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After a meeting with President Donald Trump at the White House on Friday, Republican lawmakers from Michigan said they “have not yet been made aware of any information that would change the outcome of the election in Michigan.”
Trump invited the majority leader of the Michigan State Senate, Mike Shirkey, and the Michigan House speaker, Lee Chatfield, to Washington as part of his attempts to subvert the will of voters and overturn the results of the 2020 election.
The lawmakers released a joint statement after the meeting, saying they used their time with Trump to tell the president Michigan is in need of federal aid to fight the COVID-19 pandemic. They said they delivered a letter to the president and leaders in Congress to request that more federal funds be made available.
In addition to saying they do not have information that would change the election results, the statement said “we will follow the law and follow the normal process regarding Michigan’s electors.”
The president and his allies have reportedly tried to stop or slow the certification of results in battleground states in an attempt to have lawmakers appoint pro-Trump electors who would simply cast their votes for Trump in contradiction of the state’s popular vote.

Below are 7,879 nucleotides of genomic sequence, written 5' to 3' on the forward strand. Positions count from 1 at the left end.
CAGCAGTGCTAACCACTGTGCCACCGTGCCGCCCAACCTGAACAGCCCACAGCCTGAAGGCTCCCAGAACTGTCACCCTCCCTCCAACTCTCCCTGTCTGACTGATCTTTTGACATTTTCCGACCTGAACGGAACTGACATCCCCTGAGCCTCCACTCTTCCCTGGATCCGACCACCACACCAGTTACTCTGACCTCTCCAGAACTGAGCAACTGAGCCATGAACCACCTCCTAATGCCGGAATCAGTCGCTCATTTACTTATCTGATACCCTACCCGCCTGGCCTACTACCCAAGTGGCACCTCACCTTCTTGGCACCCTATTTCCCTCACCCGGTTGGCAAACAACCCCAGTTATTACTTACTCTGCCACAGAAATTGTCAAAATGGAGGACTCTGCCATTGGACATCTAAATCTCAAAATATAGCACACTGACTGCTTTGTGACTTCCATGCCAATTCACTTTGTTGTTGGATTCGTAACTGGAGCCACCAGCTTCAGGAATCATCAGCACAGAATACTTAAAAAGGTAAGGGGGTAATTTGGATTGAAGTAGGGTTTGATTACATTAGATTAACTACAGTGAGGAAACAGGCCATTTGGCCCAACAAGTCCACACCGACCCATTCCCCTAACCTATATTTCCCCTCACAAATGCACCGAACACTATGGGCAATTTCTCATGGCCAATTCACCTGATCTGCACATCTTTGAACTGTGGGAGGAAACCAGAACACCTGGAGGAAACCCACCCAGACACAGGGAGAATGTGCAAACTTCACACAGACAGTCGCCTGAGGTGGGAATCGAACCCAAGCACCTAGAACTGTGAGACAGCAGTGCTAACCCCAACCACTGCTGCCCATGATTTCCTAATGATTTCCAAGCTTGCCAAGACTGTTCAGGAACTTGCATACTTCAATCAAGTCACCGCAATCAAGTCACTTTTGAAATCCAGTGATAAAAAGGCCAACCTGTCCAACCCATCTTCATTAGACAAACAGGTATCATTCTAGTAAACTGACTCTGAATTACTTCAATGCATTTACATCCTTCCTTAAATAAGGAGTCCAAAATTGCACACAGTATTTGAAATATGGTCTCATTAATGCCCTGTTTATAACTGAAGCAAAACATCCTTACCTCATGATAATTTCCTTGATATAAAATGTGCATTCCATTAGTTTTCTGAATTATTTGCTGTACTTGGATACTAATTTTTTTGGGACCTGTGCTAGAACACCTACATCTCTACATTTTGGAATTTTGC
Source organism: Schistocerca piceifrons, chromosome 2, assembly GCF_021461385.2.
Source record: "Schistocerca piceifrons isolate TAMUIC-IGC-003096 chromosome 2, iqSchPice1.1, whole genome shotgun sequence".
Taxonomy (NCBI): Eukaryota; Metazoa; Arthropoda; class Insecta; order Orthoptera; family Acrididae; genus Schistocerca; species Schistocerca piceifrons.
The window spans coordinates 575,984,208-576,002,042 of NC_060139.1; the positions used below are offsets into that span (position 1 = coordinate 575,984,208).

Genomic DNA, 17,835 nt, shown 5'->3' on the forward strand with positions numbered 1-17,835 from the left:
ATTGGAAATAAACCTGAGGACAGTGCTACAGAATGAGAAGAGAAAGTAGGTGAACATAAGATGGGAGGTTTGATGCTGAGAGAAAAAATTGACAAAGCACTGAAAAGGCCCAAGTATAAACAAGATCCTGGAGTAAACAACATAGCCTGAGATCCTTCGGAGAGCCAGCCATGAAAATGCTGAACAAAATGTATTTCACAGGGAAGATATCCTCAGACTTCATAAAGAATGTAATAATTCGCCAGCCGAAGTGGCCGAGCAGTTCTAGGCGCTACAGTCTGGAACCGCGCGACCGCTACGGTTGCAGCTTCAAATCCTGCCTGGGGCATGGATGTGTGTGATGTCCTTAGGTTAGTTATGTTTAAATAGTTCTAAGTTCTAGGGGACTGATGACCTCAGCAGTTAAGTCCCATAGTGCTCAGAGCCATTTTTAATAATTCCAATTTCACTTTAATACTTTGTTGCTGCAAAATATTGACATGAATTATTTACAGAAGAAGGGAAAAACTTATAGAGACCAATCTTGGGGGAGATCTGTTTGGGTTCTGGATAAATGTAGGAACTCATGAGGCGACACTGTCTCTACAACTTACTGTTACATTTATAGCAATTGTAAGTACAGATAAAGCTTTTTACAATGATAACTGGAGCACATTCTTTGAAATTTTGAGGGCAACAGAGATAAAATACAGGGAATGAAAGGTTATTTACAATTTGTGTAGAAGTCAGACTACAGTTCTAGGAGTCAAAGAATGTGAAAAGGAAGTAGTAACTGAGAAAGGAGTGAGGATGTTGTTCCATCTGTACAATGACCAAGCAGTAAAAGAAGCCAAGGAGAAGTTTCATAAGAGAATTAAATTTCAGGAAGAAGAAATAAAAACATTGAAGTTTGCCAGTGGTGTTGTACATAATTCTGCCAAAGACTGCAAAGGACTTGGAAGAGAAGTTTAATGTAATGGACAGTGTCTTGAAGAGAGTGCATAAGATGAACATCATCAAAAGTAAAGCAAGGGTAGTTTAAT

“Michigan’s certification process should be a deliberate process free from threats and intimidation,” the statement read. “And the candidates who win the most votes win elections and Michigan’s electoral votes.”
Trump received swift criticism for his invite to the Michigan GOP lawmakers.
Sen. Mitt Romney of Utah said the president had “now resorted to overt pressure on state and local officials to subvert the will of the American people.”
In their request for more federal COVID-19 aid, Shirkey and Chatfield reminded Trump how funds distributed earlier in the year through the CARES Act were used to “support front line workers, improve testing, ensure adequate PPE, provide additional support to out-of-work Michiganders, and deliver assistance to local businesses that are struggling through no fault of their own.”
“We once again face a time in our state when additional support would go a long way.”
The federal government has not passed additional coronavirus relief since the spring, while COVID-19 surges nationwide as the US braces for winter and officials introduce new lockdown measures to control the spread.Join the conversation about this story » NOW WATCH: Epidemiologists debunk 13 coronavirus myths